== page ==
"It's inappropriate for any governor to establish a law that violates a federal law. That doesn't make sense," said Kern County Sheriff Donny Youngblood.
Under the new California law, known as the Trust Act, illegal immigrants must be charged or convicted of a serious offense to be eligible for a 48-hour hold and possible deportation.
Sheriff Youngblood says he won't be enforcing it. "As of right now, we are going to continue holding people for the 48 hours. We will be in contact with ICE."
But, a local immigration lawyer says officers can't pick and choose which laws to enforce.
"You cannot go out and just decide which laws of the state of California he's going to enforce or not enforce. This is not a discretionary suggestion," said immigration law specialist Win Eaton.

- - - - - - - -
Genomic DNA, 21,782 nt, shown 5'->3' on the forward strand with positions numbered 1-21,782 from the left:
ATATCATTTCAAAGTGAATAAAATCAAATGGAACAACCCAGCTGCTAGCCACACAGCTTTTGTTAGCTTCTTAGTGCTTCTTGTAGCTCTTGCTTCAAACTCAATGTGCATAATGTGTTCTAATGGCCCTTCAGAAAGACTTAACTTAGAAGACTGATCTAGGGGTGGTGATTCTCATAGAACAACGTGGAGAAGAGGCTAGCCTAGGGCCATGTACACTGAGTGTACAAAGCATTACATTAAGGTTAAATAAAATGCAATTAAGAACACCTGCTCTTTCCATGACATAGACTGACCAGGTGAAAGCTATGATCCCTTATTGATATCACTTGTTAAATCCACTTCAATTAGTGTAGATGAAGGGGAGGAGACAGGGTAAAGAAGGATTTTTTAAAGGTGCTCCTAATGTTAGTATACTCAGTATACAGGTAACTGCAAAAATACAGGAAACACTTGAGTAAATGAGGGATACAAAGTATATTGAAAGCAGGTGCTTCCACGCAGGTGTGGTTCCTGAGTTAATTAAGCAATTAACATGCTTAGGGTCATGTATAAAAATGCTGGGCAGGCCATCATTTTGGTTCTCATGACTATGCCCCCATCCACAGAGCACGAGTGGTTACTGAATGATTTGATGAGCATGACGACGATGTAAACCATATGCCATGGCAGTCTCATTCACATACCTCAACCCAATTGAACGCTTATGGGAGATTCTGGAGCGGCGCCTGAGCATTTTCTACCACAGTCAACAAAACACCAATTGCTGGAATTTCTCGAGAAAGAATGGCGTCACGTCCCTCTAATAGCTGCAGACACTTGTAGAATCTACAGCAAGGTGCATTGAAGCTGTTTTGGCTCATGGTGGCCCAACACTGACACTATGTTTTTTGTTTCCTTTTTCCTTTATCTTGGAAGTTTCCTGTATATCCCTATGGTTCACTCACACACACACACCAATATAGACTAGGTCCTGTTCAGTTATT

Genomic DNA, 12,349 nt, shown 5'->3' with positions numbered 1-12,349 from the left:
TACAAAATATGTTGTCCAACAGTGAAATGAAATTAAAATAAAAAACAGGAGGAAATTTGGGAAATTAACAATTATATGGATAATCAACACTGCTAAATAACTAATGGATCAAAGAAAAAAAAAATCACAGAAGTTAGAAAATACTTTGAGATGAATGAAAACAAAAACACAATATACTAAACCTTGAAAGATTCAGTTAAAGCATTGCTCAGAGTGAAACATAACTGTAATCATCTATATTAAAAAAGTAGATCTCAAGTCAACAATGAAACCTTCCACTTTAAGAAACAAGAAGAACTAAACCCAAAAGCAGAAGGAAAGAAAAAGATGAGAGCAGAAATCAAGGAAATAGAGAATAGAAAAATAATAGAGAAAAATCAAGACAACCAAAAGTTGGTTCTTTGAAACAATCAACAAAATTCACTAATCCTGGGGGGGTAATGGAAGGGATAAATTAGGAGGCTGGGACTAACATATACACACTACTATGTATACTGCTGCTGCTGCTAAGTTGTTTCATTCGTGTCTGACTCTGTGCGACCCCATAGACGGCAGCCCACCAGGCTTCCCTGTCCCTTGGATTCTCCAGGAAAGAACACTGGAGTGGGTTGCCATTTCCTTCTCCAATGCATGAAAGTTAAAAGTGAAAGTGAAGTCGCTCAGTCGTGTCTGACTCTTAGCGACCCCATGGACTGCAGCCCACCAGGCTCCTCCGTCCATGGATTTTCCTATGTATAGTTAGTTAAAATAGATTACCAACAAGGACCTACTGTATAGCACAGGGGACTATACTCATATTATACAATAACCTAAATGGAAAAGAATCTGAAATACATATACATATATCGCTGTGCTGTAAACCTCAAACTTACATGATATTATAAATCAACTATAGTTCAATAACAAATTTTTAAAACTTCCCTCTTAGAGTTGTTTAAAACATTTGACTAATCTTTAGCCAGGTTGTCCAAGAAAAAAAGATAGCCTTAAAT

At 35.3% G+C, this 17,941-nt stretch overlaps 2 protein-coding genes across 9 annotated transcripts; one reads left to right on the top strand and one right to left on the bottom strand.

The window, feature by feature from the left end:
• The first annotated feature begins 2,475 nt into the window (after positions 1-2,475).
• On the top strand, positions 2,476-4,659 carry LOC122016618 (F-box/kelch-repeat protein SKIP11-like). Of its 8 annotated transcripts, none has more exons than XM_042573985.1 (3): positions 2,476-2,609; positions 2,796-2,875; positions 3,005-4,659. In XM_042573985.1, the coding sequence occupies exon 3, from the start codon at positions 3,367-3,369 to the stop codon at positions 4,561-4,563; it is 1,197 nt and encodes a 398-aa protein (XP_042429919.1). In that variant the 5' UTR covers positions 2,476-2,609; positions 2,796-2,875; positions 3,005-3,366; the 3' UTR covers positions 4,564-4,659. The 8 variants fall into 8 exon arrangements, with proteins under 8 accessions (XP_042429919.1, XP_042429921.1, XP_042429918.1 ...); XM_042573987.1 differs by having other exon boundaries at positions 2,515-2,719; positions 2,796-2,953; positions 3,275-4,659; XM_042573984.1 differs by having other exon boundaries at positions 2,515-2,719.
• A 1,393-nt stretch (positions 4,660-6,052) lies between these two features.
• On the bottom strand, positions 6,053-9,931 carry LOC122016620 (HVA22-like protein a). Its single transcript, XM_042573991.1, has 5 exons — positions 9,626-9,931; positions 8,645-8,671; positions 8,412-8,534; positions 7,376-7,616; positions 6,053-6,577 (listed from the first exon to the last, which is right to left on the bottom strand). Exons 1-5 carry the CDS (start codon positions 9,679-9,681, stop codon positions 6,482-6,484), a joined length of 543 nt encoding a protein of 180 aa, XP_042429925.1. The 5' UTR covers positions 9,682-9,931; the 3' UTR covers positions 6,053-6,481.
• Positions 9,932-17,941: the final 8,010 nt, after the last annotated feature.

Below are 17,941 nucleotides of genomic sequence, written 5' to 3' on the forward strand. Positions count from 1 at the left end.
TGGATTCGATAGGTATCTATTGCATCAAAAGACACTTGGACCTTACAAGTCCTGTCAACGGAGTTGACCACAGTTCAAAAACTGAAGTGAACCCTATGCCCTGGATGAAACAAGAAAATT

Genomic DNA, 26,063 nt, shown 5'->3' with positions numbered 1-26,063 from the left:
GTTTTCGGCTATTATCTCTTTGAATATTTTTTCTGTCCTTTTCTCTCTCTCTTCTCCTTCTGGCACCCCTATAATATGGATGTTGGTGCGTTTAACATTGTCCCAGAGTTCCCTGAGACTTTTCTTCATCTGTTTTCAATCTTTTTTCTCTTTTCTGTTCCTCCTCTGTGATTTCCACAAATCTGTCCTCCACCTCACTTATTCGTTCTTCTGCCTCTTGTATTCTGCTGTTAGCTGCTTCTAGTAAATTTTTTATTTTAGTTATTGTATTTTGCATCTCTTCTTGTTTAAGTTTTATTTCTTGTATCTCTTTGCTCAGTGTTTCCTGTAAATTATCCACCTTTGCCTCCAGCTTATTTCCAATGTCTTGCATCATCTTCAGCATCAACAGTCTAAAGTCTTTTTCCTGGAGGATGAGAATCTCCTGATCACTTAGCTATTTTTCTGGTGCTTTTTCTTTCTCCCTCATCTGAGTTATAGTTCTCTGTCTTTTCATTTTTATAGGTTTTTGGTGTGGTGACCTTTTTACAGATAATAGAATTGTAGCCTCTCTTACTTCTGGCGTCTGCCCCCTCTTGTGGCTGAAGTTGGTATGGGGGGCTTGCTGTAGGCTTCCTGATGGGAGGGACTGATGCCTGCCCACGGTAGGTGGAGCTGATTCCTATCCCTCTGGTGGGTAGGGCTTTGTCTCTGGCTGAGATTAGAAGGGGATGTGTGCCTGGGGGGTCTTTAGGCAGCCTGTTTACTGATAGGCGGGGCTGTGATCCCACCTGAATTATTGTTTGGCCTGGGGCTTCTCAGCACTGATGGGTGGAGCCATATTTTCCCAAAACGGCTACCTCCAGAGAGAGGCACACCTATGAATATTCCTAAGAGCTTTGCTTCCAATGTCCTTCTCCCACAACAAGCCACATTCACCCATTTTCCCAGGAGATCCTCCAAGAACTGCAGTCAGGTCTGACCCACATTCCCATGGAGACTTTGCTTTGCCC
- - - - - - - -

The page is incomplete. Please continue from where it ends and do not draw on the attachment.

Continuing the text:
"But, federal law in the constitution in the United States triumphs any state law," said Sheriff Youngblood.
The new law also limits the state's cooperation with Secure Communities. That federal program allows the Department of Homeland Security to access fingerprints taken by local police to screen those detained for immigration status.
In fiscal year 2013, ICE deported more than 130,000 illegal immigrants in the U.S. Of those, 82 percent were previously convicted of a crime. Secure Communities was created to deport dangerous criminals, but one California assemblyman says the vast majority who were taken in were for minor offenses like loitering.
Eaton says authorities ignoring the law might get the county sued.
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